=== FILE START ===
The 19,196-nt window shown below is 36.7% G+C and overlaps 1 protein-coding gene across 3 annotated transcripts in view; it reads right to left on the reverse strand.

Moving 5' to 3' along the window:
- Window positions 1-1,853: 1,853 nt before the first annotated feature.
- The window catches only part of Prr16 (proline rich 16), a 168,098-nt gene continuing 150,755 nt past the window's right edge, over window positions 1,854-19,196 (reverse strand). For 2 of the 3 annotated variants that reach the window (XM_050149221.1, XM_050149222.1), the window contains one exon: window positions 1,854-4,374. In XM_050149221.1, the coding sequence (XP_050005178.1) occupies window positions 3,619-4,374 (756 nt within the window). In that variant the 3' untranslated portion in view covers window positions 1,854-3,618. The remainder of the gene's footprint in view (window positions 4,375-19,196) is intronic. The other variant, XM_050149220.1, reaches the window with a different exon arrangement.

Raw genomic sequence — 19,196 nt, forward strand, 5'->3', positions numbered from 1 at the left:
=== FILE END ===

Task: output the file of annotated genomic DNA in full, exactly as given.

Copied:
The 19,196-nt window shown below is 36.7% G+C and overlaps 1 protein-coding gene across 3 annotated transcripts in view; it reads right to left on the reverse strand.

Moving 5' to 3' along the window:
- Window positions 1-1,853: 1,853 nt before the first annotated feature.
- The window catches only part of Prr16 (proline rich 16), a 168,098-nt gene continuing 150,755 nt past the window's right edge, over window positions 1,854-19,196 (reverse strand). For 2 of the 3 annotated variants that reach the window (XM_050149221.1, XM_050149222.1), the window contains one exon: window positions 1,854-4,374. In XM_050149221.1, the coding sequence (XP_050005178.1) occupies window positions 3,619-4,374 (756 nt within the window). In that variant the 3' untranslated portion in view covers window positions 1,854-3,618. The remainder of the gene's footprint in view (window positions 4,375-19,196) is intronic. The other variant, XM_050149220.1, reaches the window with a different exon arrangement.

Raw genomic sequence — 19,196 nt, forward strand, 5'->3', positions numbered from 1 at the left: